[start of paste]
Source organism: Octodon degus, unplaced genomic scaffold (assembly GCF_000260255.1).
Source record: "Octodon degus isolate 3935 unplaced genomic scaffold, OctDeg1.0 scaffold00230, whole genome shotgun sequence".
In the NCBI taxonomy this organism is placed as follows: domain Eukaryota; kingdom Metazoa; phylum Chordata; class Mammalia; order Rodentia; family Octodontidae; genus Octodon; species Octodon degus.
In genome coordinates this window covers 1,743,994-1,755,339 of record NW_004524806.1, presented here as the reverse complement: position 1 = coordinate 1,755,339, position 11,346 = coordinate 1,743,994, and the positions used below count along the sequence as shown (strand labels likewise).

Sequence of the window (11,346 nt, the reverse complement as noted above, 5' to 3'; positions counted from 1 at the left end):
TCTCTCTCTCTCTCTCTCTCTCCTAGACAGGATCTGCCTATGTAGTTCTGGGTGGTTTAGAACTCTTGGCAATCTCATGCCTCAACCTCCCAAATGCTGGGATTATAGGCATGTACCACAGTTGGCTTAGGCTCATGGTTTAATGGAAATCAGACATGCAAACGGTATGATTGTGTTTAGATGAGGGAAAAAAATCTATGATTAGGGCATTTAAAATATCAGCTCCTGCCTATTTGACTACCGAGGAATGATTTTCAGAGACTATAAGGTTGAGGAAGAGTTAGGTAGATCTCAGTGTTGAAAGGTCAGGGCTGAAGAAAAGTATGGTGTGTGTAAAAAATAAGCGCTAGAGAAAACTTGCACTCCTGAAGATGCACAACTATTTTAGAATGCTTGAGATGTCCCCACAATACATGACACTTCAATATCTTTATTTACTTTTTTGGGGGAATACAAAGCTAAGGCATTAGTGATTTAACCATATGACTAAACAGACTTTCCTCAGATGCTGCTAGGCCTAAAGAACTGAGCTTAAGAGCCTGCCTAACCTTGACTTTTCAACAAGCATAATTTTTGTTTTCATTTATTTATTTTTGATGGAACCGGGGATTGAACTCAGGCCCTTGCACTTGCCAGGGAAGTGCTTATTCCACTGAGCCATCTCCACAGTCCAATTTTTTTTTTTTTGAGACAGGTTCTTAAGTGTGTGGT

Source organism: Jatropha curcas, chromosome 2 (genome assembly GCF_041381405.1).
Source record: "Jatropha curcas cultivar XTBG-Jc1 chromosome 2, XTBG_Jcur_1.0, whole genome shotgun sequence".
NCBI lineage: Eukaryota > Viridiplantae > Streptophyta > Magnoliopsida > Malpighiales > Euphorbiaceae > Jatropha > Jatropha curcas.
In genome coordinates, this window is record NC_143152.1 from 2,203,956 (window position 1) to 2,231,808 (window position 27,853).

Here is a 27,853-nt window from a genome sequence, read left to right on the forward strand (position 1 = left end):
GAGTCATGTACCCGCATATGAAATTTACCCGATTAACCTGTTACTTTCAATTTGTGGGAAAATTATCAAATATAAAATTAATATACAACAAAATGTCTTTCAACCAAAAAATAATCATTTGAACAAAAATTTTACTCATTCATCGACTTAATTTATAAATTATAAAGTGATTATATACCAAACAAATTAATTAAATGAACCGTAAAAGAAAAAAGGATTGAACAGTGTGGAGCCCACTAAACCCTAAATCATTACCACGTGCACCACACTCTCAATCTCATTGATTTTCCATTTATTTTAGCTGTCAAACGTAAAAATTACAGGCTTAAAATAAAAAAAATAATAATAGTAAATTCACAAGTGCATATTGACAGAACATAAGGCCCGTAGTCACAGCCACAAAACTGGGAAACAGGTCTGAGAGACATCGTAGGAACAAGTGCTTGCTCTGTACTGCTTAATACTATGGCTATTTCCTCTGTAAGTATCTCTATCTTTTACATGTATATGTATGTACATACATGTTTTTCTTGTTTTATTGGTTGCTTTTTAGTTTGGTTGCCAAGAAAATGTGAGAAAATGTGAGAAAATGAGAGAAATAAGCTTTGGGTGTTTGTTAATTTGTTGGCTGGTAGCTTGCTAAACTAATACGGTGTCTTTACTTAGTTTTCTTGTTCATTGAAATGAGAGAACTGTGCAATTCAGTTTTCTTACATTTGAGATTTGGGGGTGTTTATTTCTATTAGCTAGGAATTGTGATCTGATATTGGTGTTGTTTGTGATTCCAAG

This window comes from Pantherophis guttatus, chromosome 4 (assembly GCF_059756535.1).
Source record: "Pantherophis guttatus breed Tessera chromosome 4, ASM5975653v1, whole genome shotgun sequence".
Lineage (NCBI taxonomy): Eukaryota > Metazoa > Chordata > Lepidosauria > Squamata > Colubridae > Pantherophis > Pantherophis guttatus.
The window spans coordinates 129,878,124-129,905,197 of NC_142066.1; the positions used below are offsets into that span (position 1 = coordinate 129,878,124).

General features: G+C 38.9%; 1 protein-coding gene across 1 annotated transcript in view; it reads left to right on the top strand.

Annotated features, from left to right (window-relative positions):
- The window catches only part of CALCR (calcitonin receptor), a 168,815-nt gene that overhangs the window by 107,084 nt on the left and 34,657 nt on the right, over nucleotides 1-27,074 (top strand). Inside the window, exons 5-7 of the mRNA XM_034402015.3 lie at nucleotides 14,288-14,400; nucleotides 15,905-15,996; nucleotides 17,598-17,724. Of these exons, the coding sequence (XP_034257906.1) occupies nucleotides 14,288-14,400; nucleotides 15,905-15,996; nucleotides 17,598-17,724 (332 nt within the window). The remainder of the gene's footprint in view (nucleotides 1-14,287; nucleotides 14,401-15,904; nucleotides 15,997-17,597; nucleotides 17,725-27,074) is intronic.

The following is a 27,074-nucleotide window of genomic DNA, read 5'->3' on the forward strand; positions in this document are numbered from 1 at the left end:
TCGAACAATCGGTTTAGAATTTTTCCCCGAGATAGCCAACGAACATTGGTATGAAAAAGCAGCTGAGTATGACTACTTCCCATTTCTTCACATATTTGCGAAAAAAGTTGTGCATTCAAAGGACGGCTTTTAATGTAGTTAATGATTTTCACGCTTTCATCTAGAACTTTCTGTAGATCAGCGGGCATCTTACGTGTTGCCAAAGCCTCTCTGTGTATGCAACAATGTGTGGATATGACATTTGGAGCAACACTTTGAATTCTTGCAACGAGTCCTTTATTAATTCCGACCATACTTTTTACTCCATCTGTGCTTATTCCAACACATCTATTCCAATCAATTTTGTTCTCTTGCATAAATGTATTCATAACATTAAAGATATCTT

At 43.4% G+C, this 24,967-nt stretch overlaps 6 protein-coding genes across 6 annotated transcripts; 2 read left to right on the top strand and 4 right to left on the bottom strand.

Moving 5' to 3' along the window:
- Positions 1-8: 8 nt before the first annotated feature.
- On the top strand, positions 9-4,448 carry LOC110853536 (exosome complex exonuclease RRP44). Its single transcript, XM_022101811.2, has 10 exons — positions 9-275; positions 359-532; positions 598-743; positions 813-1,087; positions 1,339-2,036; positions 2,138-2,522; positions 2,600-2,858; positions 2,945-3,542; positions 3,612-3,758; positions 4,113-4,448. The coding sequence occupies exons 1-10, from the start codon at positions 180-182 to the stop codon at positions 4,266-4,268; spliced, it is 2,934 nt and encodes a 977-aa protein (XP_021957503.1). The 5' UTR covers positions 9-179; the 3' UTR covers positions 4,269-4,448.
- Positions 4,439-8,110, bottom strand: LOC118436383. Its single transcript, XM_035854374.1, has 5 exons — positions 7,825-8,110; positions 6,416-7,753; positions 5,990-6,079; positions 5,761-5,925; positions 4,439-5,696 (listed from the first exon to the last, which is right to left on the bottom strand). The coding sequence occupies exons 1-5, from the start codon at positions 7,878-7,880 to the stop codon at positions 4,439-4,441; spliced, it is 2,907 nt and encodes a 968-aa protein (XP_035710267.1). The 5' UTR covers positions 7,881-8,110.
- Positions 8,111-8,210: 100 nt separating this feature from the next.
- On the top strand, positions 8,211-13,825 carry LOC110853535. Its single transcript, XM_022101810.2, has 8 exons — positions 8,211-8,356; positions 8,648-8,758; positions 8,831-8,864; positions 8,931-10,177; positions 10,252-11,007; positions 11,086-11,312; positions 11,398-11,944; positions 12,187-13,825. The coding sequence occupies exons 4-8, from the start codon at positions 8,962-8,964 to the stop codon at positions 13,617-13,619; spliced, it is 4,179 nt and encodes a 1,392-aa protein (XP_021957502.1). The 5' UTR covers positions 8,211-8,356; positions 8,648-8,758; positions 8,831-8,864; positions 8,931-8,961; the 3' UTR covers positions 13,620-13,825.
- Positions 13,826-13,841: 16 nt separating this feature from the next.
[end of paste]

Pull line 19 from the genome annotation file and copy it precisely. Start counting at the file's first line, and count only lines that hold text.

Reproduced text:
- The window catches only part of CALCR (calcitonin receptor), a 168,815-nt gene that overhangs the window by 107,084 nt on the left and 34,657 nt on the right, over nucleotides 1-27,074 (top strand). Inside the window, exons 5-7 of the mRNA XM_034402015.3 lie at nucleotides 14,288-14,400; nucleotides 15,905-15,996; nucleotides 17,598-17,724. Of these exons, the coding sequence (XP_034257906.1) occupies nucleotides 14,288-14,400; nucleotides 15,905-15,996; nucleotides 17,598-17,724 (332 nt within the window). The remainder of the gene's footprint in view (nucleotides 1-14,287; nucleotides 14,401-15,904; nucleotides 15,997-17,597; nucleotides 17,725-27,074) is intronic.